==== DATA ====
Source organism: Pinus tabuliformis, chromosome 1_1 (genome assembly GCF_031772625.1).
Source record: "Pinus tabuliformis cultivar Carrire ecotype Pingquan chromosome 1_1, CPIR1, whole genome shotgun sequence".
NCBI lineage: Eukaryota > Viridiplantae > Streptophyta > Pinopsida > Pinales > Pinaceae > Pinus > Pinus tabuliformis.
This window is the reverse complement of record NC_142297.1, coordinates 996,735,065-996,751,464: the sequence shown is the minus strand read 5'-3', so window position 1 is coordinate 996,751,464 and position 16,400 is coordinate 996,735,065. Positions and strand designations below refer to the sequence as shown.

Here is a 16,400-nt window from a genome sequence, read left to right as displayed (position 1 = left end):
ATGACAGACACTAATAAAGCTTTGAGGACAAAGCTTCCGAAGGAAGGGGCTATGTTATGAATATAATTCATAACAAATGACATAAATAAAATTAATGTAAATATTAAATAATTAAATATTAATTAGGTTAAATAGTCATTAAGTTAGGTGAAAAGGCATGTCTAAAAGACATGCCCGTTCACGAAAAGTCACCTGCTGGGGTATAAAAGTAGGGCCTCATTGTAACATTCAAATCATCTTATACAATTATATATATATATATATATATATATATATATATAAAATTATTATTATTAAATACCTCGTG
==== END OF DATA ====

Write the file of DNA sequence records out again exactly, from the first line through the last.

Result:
Source organism: Pinus tabuliformis, chromosome 1_1 (genome assembly GCF_031772625.1).
Source record: "Pinus tabuliformis cultivar Carrire ecotype Pingquan chromosome 1_1, CPIR1, whole genome shotgun sequence".
NCBI lineage: Eukaryota > Viridiplantae > Streptophyta > Pinopsida > Pinales > Pinaceae > Pinus > Pinus tabuliformis.
This window is the reverse complement of record NC_142297.1, coordinates 996,735,065-996,751,464: the sequence shown is the minus strand read 5'-3', so window position 1 is coordinate 996,751,464 and position 16,400 is coordinate 996,735,065. Positions and strand designations below refer to the sequence as shown.

Here is a 16,400-nt window from a genome sequence, read left to right as displayed (position 1 = left end):
ATGACAGACACTAATAAAGCTTTGAGGACAAAGCTTCCGAAGGAAGGGGCTATGTTATGAATATAATTCATAACAAATGACATAAATAAAATTAATGTAAATATTAAATAATTAAATATTAATTAGGTTAAATAGTCATTAAGTTAGGTGAAAAGGCATGTCTAAAAGACATGCCCGTTCACGAAAAGTCACCTGCTGGGGTATAAAAGTAGGGCCTCATTGTAACATTCAAATCATCTTATACAATTATATATATATATATATATATATATATATATATAAAATTATTATTATTAAATACCTCGTG